Dow Record: For Tech, This Time It's Different
For all but one of the tech stocks in the Dow Jones, it's been tough sledding since October 2007, when the index hit its intraday high of 14,198.
Back then Hewlett-Packard was at the peak of what seemed like a textbook turnaround, with then-CEO Mark Hurd ruthlessly cutting costs; the stock traded north of $50. Microsoft and Intel were still smirking at Apple's modest sales of its recently launched iPhone. Cisco owned the Internet. IBM? Supposedly yesterday's news, it was about to lose its revenue crown to HP.
Fast forward to today, and it looks like this: Microsoft and Intel trade about where they did then, stifled by a shrinking PC market. Cisco has risen, fallen and stabilized as it tries to pivot from being Internet plumber to data center maven.
HP and IBM? In a turnabout no one saw coming, HP won the revenue crown, only to lose its head—repeatedly. The company is on its third CEO since Hurd and has lost two-thirds of its market cap.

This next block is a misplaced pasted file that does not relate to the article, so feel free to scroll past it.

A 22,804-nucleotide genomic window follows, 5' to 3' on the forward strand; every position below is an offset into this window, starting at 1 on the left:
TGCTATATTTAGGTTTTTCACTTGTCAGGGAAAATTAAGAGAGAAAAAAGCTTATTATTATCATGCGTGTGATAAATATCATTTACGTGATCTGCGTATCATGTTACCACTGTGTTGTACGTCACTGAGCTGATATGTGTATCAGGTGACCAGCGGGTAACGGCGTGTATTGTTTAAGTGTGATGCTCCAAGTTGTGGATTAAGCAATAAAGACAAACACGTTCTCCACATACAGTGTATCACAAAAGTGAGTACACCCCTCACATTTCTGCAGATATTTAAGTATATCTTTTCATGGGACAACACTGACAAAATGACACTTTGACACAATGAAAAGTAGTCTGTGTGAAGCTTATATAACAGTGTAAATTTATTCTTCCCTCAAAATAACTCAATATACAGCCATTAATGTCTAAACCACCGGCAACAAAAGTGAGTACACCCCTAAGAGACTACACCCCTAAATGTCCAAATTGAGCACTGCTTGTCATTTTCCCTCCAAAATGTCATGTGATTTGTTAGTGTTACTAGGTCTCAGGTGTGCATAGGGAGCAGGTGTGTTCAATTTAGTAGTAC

Meanwhile IBM's workmanlike earnings per share growth has helped the stock nearly double.
If not these Dow components, what trends drove tech for the last five years?
Mobile, cloud, and big data.
In a nutshell, it's this: As wireless networks have gotten faster and phones have gotten smarter over the past five years, a seismic shift has rocked computing. No longer do many consumers need a PC for email, web surfing, gaming, music management or many other tasks.
Businesses, meanwhile, are spending less on commodity hardware. Instead they're investing in specialized systems and software that can analyze private and public data, detect trends, and give management an edge.
(Read More: Not So Elementary: IBM's Watson Moves to Food, Drugs)
The big winners in this new environment include Qualcomm, Apple and Samsung Electronics, who have gone from PC underdogs to mobile overlords. In the enterprise, IBM, Teradata, Red Hat and Salesforce.com are among the biggest gainers of the past five years. (Read More: Apple or Samsung: Who's Cooler Now?)
As for the next five years?
(Read More: Samsung Armors Android to Take On BlackBerry)
There's always the chance that mobile web or virtualization technology will shake up the mobile landscape the way Web 2.0 disrupted PCs. And in the enterprise? Once someone wins in the data center, maybe we'll see another big trend emerge in computing.
(Read More: How We Got Here, Where We're Going)
—By CNBC's Jon Fortt; Follow him on Twitter: @jonfortt